Ultimately the aim of the workshop was to bring together researchers, practitioners, curators and cultural organizations from different backgrounds so that they can share ideas and their experiences of working in areas related to cultural memory, oral history and digital technologies. This was also accomplished by way of introducing a few projects that operate with a similar methodology as ICAP. If you are interested in learning more about what was discussed at the workshop, feel free to view the recording of the presentation below:
Dr. Anne Fee of the University College of London, shed a fascinating light on the class-power dynamics of Parisian working class cinemas during the interwar period, while Dr. Richard MacDonald of Goldsmith’s College shared the complex cultural rituals that developed in outdoor cinemas in Thailand.
The last third of the workshop involved a series of seemingly unrelated but surprisingly interconnected projects. Katherine Ford of The Cinema Museum in London discussed a well-being program called The Gentleman’s Cake Club. According to Sarah Culhane’s write up of the project (see link) the initiative is described as such:
“Attended by a small group of local men, the club provides a social space where participants can meet and chat. The group is facilitated by Ford who, in addition to providing tea and cake, uses an iPad to support the men’s conversation. The conversation generally unfolds organically and Ford allows it to go in whatever direction the men take it. Frequently she will use the iPad to ‘illustrate’ some aspect of the discussion by checking a fact or showing the group an image or video related to the topic of conversation. She explained that occasionally she also uses the iPad as a device to ‘unblock’ the conversation if the men are less talkative. A simple thing like checking the weather for the next day can be enough to get discussion flowing again.”
Following a similar thread, Ana Salzberg of the University of Dundee presented the ways in which the a care home can be used to establish a cinematic community. She discusses how Scottish care facilities attempt to re-create the cinematic experience for residents as a way to prevent loneliness and boredom, and foster social connectivity. She suggests that recreating the sensory experience of the cinema emphasized by the drawn curtains, popcorn, and big screen – allows residents to enter into particular pleasures of spectatorship. In turn this approach intensifies certain emotions, memories and sensation, and enhances their present experience too, acting as a form of care towards present-day forms of embodiment and connection.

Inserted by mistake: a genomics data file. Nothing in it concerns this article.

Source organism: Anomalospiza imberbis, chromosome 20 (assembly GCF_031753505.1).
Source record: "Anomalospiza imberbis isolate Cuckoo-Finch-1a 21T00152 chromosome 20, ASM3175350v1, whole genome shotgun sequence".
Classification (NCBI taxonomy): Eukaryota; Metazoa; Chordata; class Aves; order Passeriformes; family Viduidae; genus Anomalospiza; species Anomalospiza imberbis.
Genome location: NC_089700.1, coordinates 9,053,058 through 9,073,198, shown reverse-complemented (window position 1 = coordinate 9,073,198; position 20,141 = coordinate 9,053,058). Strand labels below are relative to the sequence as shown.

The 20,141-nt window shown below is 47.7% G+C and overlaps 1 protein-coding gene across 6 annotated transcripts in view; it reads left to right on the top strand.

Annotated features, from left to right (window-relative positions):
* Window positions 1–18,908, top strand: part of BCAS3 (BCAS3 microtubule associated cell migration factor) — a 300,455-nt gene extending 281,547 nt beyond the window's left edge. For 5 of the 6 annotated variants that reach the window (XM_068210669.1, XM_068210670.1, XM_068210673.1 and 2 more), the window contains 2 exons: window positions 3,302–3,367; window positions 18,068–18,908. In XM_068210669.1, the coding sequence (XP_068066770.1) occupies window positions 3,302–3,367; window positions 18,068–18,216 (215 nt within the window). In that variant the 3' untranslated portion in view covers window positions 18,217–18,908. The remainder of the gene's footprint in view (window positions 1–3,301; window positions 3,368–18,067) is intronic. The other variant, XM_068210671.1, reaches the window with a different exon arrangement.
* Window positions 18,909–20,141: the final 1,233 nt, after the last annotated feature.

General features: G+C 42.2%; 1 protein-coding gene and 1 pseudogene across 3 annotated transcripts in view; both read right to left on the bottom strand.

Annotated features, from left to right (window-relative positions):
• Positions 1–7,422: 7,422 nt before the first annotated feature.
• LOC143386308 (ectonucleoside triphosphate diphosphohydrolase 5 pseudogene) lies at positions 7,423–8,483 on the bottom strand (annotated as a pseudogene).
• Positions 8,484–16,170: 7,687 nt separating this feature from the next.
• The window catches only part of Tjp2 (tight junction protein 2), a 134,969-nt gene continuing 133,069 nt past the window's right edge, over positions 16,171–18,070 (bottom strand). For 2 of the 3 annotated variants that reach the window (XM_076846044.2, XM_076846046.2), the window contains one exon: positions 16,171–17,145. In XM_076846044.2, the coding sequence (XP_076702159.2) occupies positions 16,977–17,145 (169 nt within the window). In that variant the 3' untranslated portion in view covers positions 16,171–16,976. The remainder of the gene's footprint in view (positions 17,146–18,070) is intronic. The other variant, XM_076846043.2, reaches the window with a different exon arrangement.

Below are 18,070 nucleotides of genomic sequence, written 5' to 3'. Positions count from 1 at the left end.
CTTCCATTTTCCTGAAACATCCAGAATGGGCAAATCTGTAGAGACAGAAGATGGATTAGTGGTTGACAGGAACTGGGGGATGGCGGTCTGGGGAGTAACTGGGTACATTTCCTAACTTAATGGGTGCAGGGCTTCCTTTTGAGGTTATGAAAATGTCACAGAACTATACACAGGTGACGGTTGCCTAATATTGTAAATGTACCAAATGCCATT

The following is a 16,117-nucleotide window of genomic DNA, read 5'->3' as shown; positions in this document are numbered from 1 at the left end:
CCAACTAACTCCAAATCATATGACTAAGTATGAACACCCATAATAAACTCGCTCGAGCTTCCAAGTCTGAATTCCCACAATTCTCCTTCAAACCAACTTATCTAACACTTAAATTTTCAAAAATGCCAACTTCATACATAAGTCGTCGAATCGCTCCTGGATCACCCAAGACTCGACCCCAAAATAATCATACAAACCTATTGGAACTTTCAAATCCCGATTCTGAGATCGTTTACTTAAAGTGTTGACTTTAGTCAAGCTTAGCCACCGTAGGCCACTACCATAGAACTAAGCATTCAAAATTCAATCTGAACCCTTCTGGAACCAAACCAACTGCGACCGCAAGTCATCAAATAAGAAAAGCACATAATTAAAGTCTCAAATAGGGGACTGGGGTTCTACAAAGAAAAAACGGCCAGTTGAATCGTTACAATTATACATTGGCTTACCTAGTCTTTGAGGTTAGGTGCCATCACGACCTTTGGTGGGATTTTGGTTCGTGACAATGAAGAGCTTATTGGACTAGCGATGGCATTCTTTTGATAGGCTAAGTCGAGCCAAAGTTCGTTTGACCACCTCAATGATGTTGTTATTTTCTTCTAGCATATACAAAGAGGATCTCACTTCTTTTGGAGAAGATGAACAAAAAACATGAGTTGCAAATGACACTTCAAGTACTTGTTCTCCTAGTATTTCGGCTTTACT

Simon Hopper’s discussion on “The Power of Memories” was yet another riveting talk, which I encourage you to watch at least in part:
Dr. Cahal McLaughlin’s presentation did not directly correspond with cinematic memories per se, but it applied many of the best practices that can be used in conducting a successful memory project. His discussion on the Prisons Memory Archive curating a collection of 175 filmed walk-and-talk recordings with those who had a connection with Armagh Gaol and the Maze and Long Kesh Prison during the conflict in and about Northern Ireland. The recordings were made in 2006 and 2007. The range of participants includes prison staff, prisoners, relatives, teachers, chaplains, lawyers, doctors, probation officers and maintenance workers The recordings capture how everyday life was impacted by the conflict and builds a rich tapestry of the story of the prisons, just one of the many stories from the conflict.
Ironically enough, the last presentation: Alasdair Hopwood’s discussion on The False Memory Archive was not recorded, so it may not have really happened. Based upon fascinating scientific research that demonstrates how susceptible we are to false memories, Hopwood offered us a unique collection of vivid personal accounts of things that never really happened. Opening with a display of digitally manipulated photographs of UFO sightings, Hopwood’s work evocatively reflects the way we creatively reconstruct our sense of the past, while providing insight into the often humorous, obscure and uncomfortable things people have misremembered. Altogether each of the topics addressed during this day-long event intersected in ways that may not have been immediately apparent had I not of benefited from taking my first full revolution around the field of film history. As I continue to develop my own questions and approaches toward better understanding cinema’s regional dynamics, I increasingly rely on workshops and panel sessions such as these to help me stumble toward that elusive, vague sense of understanding that only comes after a multi-light year galactocentric orbit.
Since this post is already running a bit overlong, I had to cut short the travel component of this week’s entry. However, building on my new found appreciation for urban street art, I’d be remiss not to share with you some highlights from my wanderings through London and trip to Banksy’s hometown in Bristol over the course of the weekend. For those of you not familiar with Bansky’s work, I’ll just leave this here: